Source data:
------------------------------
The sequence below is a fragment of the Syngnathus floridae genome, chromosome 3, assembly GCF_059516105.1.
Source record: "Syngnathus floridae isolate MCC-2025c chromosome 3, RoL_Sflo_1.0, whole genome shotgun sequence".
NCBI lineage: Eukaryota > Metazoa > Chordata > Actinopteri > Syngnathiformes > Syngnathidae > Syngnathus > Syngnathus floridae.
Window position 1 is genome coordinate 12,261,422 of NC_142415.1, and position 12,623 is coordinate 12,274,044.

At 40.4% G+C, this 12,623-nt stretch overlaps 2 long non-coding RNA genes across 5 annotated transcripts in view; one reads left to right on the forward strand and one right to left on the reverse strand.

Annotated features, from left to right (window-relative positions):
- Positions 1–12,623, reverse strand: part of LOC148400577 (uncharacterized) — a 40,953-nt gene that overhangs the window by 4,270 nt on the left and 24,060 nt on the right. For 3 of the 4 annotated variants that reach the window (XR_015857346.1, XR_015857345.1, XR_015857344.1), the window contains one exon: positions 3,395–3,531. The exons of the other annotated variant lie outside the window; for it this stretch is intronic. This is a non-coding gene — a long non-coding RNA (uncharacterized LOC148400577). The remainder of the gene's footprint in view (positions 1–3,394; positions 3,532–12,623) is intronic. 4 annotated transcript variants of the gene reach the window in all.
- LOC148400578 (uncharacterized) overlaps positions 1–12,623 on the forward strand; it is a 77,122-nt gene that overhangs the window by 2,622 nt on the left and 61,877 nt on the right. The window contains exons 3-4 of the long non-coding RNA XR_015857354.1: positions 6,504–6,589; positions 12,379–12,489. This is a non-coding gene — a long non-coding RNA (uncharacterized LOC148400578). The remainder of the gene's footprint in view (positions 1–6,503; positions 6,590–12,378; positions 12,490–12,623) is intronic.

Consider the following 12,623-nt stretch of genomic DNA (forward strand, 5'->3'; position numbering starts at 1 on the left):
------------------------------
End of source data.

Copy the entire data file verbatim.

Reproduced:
The sequence below is a fragment of the Syngnathus floridae genome, chromosome 3, assembly GCF_059516105.1.
Source record: "Syngnathus floridae isolate MCC-2025c chromosome 3, RoL_Sflo_1.0, whole genome shotgun sequence".
NCBI lineage: Eukaryota > Metazoa > Chordata > Actinopteri > Syngnathiformes > Syngnathidae > Syngnathus > Syngnathus floridae.
Window position 1 is genome coordinate 12,261,422 of NC_142415.1, and position 12,623 is coordinate 12,274,044.

At 40.4% G+C, this 12,623-nt stretch overlaps 2 long non-coding RNA genes across 5 annotated transcripts in view; one reads left to right on the forward strand and one right to left on the reverse strand.

Annotated features, from left to right (window-relative positions):
- Positions 1–12,623, reverse strand: part of LOC148400577 (uncharacterized) — a 40,953-nt gene that overhangs the window by 4,270 nt on the left and 24,060 nt on the right. For 3 of the 4 annotated variants that reach the window (XR_015857346.1, XR_015857345.1, XR_015857344.1), the window contains one exon: positions 3,395–3,531. The exons of the other annotated variant lie outside the window; for it this stretch is intronic. This is a non-coding gene — a long non-coding RNA (uncharacterized LOC148400577). The remainder of the gene's footprint in view (positions 1–3,394; positions 3,532–12,623) is intronic. 4 annotated transcript variants of the gene reach the window in all.
- LOC148400578 (uncharacterized) overlaps positions 1–12,623 on the forward strand; it is a 77,122-nt gene that overhangs the window by 2,622 nt on the left and 61,877 nt on the right. The window contains exons 3-4 of the long non-coding RNA XR_015857354.1: positions 6,504–6,589; positions 12,379–12,489. This is a non-coding gene — a long non-coding RNA (uncharacterized LOC148400578). The remainder of the gene's footprint in view (positions 1–6,503; positions 6,590–12,378; positions 12,490–12,623) is intronic.

Consider the following 12,623-nt stretch of genomic DNA (forward strand, 5'->3'; position numbering starts at 1 on the left):